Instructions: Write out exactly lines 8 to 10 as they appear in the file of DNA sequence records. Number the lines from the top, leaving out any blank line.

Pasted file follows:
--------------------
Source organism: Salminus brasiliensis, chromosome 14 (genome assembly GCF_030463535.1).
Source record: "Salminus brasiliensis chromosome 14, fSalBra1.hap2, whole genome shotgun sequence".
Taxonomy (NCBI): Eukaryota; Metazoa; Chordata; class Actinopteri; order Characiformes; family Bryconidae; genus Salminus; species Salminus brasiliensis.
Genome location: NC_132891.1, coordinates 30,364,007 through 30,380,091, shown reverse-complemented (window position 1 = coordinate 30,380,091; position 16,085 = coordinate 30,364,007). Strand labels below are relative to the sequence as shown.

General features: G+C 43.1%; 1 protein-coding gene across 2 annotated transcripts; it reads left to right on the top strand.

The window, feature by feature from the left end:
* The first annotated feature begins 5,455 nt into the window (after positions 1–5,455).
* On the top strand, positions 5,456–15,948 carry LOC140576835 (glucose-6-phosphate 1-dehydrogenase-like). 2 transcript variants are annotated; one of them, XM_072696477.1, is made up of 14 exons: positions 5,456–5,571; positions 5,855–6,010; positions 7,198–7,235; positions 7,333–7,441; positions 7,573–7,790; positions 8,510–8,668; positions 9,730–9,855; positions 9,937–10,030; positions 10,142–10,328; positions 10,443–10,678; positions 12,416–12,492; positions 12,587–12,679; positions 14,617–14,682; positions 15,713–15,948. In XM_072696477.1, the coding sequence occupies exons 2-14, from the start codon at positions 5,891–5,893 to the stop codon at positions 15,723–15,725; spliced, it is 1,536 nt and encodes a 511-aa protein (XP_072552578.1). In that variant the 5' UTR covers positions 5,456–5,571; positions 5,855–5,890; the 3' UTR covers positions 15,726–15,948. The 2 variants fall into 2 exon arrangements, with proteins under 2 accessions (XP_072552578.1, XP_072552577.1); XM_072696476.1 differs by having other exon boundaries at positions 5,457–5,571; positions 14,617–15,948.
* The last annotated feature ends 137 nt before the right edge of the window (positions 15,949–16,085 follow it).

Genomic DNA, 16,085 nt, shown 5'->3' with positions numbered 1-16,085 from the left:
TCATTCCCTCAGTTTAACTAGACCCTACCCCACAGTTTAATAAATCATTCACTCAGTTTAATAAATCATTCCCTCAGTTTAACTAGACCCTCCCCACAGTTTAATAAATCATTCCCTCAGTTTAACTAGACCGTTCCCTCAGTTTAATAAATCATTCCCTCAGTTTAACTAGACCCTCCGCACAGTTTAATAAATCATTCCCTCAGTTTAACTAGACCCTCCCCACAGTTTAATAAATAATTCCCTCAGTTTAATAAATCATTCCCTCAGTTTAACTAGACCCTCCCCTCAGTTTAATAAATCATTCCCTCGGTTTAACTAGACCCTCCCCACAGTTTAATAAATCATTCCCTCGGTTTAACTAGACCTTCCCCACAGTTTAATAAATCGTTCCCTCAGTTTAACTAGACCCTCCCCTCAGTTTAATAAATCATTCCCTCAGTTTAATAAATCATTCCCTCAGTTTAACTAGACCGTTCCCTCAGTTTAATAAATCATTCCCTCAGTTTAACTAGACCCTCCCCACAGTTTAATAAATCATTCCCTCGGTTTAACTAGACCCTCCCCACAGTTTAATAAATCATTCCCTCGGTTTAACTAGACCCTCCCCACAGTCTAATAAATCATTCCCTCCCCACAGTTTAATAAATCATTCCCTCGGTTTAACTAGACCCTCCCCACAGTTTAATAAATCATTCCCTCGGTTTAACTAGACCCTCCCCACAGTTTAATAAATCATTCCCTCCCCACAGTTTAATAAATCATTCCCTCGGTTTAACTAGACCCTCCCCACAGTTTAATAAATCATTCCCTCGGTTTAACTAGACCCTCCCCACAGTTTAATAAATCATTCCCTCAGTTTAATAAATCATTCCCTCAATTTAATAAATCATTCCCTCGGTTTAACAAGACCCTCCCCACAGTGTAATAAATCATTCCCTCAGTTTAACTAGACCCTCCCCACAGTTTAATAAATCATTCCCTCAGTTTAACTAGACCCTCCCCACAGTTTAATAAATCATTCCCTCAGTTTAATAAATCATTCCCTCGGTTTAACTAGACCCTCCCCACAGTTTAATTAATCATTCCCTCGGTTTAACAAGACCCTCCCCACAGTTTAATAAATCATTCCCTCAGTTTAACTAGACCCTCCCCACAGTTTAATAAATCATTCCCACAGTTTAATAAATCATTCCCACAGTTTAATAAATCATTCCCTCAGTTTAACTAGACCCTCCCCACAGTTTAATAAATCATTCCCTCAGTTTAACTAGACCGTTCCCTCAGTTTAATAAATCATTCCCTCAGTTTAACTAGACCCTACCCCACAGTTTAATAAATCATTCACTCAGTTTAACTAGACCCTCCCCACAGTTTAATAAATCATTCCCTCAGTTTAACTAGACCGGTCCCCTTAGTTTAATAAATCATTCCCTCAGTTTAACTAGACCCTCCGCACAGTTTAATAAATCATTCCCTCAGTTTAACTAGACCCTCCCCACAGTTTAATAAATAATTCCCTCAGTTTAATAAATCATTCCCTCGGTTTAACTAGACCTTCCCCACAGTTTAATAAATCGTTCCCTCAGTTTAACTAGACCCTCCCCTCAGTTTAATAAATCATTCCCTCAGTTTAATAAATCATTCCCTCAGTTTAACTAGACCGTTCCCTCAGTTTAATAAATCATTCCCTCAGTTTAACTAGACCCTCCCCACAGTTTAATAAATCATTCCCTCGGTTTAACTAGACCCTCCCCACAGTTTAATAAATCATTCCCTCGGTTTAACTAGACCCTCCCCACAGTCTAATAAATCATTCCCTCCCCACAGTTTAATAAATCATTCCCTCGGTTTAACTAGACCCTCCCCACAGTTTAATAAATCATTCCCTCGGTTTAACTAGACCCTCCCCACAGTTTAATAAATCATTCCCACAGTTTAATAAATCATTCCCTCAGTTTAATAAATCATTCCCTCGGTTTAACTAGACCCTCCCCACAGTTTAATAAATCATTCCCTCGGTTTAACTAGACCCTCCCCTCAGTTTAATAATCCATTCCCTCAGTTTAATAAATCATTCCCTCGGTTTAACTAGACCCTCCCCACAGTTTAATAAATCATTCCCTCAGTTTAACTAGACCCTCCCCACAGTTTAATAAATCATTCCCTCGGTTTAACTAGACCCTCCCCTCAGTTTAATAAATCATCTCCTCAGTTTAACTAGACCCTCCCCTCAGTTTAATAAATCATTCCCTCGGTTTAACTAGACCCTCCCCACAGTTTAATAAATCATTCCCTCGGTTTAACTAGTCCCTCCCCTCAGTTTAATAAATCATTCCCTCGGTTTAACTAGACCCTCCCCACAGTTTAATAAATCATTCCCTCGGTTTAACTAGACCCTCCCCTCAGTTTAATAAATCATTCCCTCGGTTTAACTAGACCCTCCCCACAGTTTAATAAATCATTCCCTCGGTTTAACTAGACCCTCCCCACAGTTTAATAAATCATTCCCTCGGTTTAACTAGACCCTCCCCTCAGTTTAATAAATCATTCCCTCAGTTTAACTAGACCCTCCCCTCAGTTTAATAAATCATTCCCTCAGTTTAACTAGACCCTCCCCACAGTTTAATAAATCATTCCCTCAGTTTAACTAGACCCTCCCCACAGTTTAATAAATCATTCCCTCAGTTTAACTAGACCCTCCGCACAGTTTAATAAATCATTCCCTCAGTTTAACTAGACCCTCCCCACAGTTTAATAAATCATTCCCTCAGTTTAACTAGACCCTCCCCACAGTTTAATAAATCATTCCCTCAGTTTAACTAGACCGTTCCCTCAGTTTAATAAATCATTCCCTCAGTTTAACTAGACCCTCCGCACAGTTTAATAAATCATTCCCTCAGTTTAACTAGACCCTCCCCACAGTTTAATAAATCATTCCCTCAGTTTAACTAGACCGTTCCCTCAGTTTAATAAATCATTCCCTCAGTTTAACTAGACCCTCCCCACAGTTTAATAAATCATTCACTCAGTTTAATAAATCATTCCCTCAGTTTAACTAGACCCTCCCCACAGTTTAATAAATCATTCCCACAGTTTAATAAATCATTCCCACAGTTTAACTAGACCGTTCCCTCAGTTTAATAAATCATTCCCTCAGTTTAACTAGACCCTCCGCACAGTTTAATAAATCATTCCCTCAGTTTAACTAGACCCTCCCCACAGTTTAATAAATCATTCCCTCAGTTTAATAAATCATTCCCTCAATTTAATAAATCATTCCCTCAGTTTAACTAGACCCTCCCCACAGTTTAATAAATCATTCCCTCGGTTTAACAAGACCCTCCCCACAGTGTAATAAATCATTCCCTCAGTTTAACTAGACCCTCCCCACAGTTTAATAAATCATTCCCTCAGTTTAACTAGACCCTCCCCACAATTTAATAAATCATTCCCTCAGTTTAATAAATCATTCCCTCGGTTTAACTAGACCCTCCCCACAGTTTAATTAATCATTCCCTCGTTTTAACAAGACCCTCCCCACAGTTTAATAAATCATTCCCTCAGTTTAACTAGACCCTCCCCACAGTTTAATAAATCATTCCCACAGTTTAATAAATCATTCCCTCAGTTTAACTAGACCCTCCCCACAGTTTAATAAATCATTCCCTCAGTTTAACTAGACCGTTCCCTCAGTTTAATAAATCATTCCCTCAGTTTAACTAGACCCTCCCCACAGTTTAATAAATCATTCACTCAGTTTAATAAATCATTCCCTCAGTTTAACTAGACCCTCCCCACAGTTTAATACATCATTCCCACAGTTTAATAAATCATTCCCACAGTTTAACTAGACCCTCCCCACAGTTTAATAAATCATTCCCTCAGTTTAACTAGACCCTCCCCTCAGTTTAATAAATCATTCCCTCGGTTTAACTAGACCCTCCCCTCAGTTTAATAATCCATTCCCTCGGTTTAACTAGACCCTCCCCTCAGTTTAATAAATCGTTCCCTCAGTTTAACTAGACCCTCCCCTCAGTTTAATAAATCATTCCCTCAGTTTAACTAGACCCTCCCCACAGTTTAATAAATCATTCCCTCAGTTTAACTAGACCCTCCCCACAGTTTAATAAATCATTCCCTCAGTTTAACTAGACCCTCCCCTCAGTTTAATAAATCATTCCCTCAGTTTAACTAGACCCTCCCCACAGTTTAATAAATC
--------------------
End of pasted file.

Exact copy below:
* On the top strand, positions 5,456–15,948 carry LOC140576835 (glucose-6-phosphate 1-dehydrogenase-like). 2 transcript variants are annotated; one of them, XM_072696477.1, is made up of 14 exons: positions 5,456–5,571; positions 5,855–6,010; positions 7,198–7,235; positions 7,333–7,441; positions 7,573–7,790; positions 8,510–8,668; positions 9,730–9,855; positions 9,937–10,030; positions 10,142–10,328; positions 10,443–10,678; positions 12,416–12,492; positions 12,587–12,679; positions 14,617–14,682; positions 15,713–15,948. In XM_072696477.1, the coding sequence occupies exons 2-14, from the start codon at positions 5,891–5,893 to the stop codon at positions 15,723–15,725; spliced, it is 1,536 nt and encodes a 511-aa protein (XP_072552578.1). In that variant the 5' UTR covers positions 5,456–5,571; positions 5,855–5,890; the 3' UTR covers positions 15,726–15,948. The 2 variants fall into 2 exon arrangements, with proteins under 2 accessions (XP_072552578.1, XP_072552577.1); XM_072696476.1 differs by having other exon boundaries at positions 5,457–5,571; positions 14,617–15,948.
* The last annotated feature ends 137 nt before the right edge of the window (positions 15,949–16,085 follow it).

Genomic DNA, 16,085 nt, shown 5'->3' with positions numbered 1-16,085 from the left: